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Patriotic Shift for China’s ‘First Class of School’ TV Program

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Patriotic Shift for China’s ‘First Class of School’ TV Program

This year’s show opened with video of the Chinese flag being raised across the country.

Patriotic Shift for China’s ‘First Class of School’ TV Program
Credit: Flickr / maxbraun

Last weekend, as 185 million schoolchildren in China prepared for the first day of school, they had to complete an unusual task: watching TV. Since 2008, CCTV’s the “First Class of School” has been required watching for primary and secondary school students, and the Global Times (a media organization associated with the Chinese government) reported Sunday that the hashtag associated with this year’s show had been viewed nearly 2 billion times. It is part of a broader push for patriotic education, including the “Study the Great Nation” app, expanded military training, and increased deportations of foreign teachers.

However, the production of mandatory content does not necessarily guarantee its consumption. Even as the New York Times reported that some employers require daily submissions of screenshots from the app — taking the gamification of nationalism to the real world — developers created code that will play the app for you, raking up points without requiring the actual consumption of content.

Consumption of “First Class of School” seems equally uneven. One primary school student said that this will be only his second year watching the show, despite having been “required” to watch the program for at least the last four years: “I didn’t have time,” he explained. The show, which is roughly an hour and a half long, faced heavy criticism last year for beginning with more than 15 minutes of commercials. When asked what would happen if he did not watch the program, the student said that his teacher had no way of knowing if he watched it or not. 

While some teachers require students to submit their reflections on the show, posts by parents on Zhihu (a Chinese website similar to Quora) suggest that the authors of these essays are often parents rather than the students. One of the most liked comments criticizes the late hour of the show and the requirement for such reflections, closing with the remark that “this ought to be an educational program, but it has become a source of pain for parents and students.”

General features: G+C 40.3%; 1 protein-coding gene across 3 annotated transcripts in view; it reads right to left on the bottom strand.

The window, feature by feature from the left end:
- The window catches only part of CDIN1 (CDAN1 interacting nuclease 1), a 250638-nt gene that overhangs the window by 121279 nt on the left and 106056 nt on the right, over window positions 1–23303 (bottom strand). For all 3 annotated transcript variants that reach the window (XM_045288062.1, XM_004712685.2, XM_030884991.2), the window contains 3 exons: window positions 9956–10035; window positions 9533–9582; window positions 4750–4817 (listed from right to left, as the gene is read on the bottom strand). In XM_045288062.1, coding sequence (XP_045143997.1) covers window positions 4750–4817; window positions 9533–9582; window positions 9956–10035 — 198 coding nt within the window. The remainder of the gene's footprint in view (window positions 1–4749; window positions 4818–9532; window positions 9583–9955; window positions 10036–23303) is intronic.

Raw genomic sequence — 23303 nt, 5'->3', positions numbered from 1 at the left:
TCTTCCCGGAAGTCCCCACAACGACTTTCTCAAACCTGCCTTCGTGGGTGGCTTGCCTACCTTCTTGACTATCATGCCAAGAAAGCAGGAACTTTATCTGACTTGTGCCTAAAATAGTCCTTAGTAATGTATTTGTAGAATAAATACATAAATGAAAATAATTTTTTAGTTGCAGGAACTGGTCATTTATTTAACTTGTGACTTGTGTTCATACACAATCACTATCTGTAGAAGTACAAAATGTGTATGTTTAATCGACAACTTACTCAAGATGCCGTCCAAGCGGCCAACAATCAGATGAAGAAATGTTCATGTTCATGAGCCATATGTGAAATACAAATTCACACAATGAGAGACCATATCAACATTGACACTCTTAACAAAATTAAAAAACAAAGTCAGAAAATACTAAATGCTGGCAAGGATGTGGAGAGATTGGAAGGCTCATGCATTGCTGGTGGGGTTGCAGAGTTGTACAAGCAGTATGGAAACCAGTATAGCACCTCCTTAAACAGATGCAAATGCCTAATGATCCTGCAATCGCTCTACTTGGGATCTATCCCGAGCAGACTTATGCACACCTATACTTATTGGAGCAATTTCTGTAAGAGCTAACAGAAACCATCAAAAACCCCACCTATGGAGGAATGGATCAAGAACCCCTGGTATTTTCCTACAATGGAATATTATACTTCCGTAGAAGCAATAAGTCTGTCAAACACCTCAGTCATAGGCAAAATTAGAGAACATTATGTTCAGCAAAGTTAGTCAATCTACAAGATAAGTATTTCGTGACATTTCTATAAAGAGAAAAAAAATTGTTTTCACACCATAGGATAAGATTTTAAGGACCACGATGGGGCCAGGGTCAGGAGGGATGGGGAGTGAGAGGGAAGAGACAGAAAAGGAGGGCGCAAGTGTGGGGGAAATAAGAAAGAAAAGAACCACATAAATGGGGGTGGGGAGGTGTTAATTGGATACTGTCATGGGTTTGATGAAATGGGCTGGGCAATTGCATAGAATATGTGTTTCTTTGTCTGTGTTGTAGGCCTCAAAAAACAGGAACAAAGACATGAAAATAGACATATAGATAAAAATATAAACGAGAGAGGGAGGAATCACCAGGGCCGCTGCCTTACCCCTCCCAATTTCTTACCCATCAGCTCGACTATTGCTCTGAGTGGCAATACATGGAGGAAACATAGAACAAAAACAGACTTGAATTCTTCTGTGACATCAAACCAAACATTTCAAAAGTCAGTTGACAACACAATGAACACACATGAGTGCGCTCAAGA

For those students who do watch, an hour and a half long presentation of the history of the “five star Chinese flag” awaits them. In contrast to last year’s show, which opened with an animation sequence and a speech from Jackie Chan, this year’s show opened with video of the Chinese flag being raised across the country. After an intervening year that saw the months-long disappearance of Chinese actress Fan Bingbing by the Chinese government, cultural celebrities were mostly absent. Last year’s TED talk-style lectures about the power of education and entrepreneurship to achieve individual dreams gave way to lectures about the role that startling achievements played in raising the Chinese flag around the world: “wherever Chinese citizens are, there is the flag,” remarked host Dong Qing, who traveled to the U.S. to have her child in 2014. 

Speakers included a former deputy political commissar on Haikou, a DDG-171 destroyer that in 2017 dispersed suspected pirate boats while escorting cargo ships in the Gulf of Aden; the friend of Jiang Xueqin, who served as a model for the protagonist of the well-known patriotic novel Red Crag; and Xia Boyu, who summited Mount Everest last year, 44 years after losing his lower legs to frostbite in a previous attempt. Last year was the 40th anniversary of reform and opening up; this year is the 70th anniversary of the flag.